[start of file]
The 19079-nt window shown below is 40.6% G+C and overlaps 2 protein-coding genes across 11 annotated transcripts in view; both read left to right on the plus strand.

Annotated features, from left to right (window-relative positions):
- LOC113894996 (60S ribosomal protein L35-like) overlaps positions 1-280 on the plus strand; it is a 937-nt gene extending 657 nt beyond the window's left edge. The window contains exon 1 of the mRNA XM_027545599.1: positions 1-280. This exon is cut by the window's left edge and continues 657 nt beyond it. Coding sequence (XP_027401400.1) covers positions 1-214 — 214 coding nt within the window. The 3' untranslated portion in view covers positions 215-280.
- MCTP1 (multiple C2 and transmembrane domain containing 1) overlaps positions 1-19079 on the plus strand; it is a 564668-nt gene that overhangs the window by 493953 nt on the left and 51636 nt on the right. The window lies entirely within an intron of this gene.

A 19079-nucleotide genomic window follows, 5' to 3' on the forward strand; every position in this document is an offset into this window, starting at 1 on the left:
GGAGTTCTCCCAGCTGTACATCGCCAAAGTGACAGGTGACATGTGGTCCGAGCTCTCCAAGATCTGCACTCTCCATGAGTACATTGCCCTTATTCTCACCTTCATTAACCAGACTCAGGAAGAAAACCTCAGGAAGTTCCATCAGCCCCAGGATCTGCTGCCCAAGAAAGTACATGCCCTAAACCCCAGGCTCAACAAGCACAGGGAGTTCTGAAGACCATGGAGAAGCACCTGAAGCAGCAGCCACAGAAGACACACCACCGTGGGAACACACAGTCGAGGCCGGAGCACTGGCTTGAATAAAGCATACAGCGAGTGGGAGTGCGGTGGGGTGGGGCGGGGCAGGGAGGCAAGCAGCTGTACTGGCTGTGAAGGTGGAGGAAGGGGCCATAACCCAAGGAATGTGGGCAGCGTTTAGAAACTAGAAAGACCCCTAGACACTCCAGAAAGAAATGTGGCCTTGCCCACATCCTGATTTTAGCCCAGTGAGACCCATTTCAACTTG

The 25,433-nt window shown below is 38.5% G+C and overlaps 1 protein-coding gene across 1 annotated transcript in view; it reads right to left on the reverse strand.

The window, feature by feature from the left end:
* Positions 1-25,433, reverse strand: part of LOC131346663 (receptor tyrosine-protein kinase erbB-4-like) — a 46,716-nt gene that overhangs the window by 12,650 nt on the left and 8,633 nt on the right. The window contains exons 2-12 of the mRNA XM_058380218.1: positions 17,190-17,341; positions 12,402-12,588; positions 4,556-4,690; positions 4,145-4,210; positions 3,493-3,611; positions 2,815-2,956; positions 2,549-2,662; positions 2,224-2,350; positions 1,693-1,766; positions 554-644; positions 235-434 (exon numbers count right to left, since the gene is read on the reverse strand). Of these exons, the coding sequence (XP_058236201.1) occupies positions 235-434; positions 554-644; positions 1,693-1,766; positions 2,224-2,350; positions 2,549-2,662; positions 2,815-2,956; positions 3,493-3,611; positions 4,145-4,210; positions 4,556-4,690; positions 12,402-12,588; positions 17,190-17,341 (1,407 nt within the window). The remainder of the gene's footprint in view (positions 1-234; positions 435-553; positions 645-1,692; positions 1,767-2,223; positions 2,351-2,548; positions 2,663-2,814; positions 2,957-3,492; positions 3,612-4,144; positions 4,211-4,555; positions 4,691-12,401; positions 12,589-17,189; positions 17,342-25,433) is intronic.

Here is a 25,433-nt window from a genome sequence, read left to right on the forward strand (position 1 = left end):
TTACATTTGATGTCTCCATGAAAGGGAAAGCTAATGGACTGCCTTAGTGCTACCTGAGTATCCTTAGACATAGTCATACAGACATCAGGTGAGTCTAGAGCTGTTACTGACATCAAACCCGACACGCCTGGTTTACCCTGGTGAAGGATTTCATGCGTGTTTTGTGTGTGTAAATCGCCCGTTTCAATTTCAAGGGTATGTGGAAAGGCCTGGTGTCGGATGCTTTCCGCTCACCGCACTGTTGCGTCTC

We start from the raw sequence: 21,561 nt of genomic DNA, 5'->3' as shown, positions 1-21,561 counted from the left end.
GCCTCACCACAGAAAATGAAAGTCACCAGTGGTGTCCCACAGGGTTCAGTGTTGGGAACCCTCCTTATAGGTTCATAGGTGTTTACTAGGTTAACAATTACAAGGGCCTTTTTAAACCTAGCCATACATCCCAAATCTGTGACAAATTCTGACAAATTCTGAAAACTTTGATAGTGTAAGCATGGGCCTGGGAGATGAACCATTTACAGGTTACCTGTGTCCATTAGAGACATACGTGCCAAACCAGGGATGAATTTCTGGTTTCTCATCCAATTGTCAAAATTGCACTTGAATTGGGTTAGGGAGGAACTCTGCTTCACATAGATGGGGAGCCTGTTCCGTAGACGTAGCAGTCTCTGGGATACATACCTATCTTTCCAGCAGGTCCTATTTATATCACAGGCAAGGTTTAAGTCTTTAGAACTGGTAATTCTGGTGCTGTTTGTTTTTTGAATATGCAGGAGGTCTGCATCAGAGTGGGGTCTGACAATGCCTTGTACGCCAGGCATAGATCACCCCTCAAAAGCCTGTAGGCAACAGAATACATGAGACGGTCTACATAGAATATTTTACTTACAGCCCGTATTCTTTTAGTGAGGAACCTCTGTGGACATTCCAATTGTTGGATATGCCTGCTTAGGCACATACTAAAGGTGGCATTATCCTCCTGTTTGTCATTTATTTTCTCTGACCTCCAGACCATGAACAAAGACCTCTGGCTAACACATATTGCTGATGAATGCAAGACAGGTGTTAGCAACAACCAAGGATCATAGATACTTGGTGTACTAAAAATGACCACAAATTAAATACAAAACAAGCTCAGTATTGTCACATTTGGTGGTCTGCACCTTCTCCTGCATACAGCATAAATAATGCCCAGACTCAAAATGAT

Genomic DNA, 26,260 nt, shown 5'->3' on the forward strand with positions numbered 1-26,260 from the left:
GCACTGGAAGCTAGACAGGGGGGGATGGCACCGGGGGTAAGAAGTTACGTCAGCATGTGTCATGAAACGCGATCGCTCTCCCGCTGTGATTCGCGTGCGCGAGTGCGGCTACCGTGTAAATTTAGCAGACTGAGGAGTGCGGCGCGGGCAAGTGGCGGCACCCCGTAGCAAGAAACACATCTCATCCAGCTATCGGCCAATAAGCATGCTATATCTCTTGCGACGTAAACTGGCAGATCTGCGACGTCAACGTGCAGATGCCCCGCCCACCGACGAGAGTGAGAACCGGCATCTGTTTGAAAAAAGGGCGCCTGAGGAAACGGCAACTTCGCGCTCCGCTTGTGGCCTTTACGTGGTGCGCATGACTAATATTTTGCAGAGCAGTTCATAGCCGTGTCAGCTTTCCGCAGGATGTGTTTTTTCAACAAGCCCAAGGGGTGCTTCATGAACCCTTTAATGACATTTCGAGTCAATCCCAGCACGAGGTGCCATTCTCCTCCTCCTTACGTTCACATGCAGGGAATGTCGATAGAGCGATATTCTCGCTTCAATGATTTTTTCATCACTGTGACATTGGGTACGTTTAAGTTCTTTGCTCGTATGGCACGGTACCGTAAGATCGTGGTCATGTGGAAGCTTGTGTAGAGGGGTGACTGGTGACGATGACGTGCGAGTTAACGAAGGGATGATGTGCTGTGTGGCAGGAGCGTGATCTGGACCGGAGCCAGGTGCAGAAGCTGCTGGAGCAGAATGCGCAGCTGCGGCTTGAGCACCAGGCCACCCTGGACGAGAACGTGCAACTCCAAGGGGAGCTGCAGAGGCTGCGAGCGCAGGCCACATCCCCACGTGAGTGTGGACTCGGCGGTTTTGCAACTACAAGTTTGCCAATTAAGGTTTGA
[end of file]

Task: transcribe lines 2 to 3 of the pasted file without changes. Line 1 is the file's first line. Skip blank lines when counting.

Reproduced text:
Annotated features, from left to right (window-relative positions):
- LOC113894996 (60S ribosomal protein L35-like) overlaps positions 1-280 on the plus strand; it is a 937-nt gene extending 657 nt beyond the window's left edge. The window contains exon 1 of the mRNA XM_027545599.1: positions 1-280. This exon is cut by the window's left edge and continues 657 nt beyond it. Coding sequence (XP_027401400.1) covers positions 1-214 — 214 coding nt within the window. The 3' untranslated portion in view covers positions 215-280.